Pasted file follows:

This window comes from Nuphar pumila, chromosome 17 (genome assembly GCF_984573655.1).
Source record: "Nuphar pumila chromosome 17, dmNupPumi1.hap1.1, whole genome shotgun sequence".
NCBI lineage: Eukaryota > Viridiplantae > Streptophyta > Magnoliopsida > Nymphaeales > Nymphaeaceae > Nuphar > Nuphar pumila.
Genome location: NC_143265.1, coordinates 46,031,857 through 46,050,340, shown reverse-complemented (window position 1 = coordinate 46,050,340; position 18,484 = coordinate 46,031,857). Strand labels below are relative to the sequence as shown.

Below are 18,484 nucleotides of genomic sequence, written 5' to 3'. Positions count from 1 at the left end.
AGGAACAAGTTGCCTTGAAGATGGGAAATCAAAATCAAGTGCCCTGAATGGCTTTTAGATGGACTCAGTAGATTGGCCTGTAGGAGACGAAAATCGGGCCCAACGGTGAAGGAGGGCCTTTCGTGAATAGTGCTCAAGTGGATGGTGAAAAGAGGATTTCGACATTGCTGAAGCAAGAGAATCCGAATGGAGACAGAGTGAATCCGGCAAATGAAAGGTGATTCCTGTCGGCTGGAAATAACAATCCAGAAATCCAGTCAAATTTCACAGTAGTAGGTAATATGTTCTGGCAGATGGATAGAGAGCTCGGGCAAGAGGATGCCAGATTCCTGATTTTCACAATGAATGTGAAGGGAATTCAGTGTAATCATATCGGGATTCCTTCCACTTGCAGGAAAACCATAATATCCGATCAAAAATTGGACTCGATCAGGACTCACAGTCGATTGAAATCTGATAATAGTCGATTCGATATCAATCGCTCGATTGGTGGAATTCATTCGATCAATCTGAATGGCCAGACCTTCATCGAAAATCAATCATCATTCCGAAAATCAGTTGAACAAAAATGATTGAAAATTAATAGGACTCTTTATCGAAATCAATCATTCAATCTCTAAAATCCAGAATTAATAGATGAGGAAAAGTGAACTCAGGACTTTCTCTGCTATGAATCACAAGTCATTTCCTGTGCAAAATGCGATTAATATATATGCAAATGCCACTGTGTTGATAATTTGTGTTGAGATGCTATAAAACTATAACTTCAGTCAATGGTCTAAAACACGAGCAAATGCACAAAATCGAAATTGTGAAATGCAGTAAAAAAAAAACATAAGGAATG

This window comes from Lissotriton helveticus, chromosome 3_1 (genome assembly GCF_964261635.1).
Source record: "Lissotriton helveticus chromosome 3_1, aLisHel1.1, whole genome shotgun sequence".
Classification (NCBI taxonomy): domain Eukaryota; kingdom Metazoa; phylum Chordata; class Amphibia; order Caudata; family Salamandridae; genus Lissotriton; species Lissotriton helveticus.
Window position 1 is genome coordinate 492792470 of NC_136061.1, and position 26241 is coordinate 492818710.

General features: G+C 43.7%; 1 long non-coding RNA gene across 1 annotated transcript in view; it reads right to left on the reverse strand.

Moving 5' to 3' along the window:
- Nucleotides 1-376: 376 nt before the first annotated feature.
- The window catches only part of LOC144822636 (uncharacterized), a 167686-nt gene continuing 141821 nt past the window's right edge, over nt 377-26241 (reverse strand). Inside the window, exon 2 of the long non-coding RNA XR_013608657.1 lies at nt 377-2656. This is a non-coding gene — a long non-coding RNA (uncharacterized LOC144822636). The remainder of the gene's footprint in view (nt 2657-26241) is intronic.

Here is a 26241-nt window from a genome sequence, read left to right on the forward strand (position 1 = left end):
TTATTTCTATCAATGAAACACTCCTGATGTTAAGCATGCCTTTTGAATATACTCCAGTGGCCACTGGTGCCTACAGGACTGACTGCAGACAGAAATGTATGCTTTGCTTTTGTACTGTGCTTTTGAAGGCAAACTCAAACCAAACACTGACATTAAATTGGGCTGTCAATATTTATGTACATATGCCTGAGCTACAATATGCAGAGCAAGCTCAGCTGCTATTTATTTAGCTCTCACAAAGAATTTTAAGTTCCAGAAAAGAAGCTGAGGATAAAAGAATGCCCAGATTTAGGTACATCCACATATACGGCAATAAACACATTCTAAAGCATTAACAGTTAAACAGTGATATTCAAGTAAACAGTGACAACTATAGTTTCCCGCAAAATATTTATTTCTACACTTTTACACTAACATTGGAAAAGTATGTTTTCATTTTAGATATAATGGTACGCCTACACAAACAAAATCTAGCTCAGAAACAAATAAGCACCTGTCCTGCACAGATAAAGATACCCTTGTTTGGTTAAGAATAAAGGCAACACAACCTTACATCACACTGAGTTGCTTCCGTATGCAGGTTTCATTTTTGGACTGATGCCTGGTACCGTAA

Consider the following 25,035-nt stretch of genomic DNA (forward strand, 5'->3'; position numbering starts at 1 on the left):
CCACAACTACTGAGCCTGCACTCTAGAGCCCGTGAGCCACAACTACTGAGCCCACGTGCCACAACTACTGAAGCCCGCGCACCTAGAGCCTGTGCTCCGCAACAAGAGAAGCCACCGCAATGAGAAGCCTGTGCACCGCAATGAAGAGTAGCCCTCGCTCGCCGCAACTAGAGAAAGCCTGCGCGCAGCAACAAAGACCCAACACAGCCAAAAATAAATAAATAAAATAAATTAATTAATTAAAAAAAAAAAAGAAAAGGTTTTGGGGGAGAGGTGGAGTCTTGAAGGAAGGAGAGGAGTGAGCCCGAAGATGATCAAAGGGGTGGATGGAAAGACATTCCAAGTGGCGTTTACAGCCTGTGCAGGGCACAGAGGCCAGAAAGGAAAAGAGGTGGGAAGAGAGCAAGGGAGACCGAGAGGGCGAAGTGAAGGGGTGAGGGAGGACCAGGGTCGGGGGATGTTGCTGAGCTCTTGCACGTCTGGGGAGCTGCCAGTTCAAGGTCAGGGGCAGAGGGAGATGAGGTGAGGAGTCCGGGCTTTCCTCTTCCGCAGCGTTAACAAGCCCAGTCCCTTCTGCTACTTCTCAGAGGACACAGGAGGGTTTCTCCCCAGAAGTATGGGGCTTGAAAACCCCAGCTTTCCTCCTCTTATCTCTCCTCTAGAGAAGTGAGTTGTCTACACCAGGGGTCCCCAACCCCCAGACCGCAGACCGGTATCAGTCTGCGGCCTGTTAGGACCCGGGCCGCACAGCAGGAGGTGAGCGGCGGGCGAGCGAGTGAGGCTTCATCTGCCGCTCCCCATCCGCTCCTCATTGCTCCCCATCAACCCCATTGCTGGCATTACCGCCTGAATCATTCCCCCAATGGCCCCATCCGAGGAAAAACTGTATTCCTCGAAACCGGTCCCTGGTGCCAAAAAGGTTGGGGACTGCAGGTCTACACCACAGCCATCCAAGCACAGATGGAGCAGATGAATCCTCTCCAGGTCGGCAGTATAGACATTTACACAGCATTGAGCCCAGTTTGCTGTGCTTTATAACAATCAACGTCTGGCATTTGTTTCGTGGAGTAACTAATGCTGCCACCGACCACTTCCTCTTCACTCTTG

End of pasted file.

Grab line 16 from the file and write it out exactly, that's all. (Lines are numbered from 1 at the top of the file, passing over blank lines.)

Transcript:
TTATTTCTATCAATGAAACACTCCTGATGTTAAGCATGCCTTTTGAATATACTCCAGTGGCCACTGGTGCCTACAGGACTGACTGCAGACAGAAATGTATGCTTTGCTTTTGTACTGTGCTTTTGAAGGCAAACTCAAACCAAACACTGACATTAAATTGGGCTGTCAATATTTATGTACATATGCCTGAGCTACAATATGCAGAGCAAGCTCAGCTGCTATTTATTTAGCTCTCACAAAGAATTTTAAGTTCCAGAAAAGAAGCTGAGGATAAAAGAATGCCCAGATTTAGGTACATCCACATATACGGCAATAAACACATTCTAAAGCATTAACAGTTAAACAGTGATATTCAAGTAAACAGTGACAACTATAGTTTCCCGCAAAATATTTATTTCTACACTTTTACACTAACATTGGAAAAGTATGTTTTCATTTTAGATATAATGGTACGCCTACACAAACAAAATCTAGCTCAGAAACAAATAAGCACCTGTCCTGCACAGATAAAGATACCCTTGTTTGGTTAAGAATAAAGGCAACACAACCTTACATCACACTGAGTTGCTTCCGTATGCAGGTTTCATTTTTGGACTGATGCCTGGTACCGTAA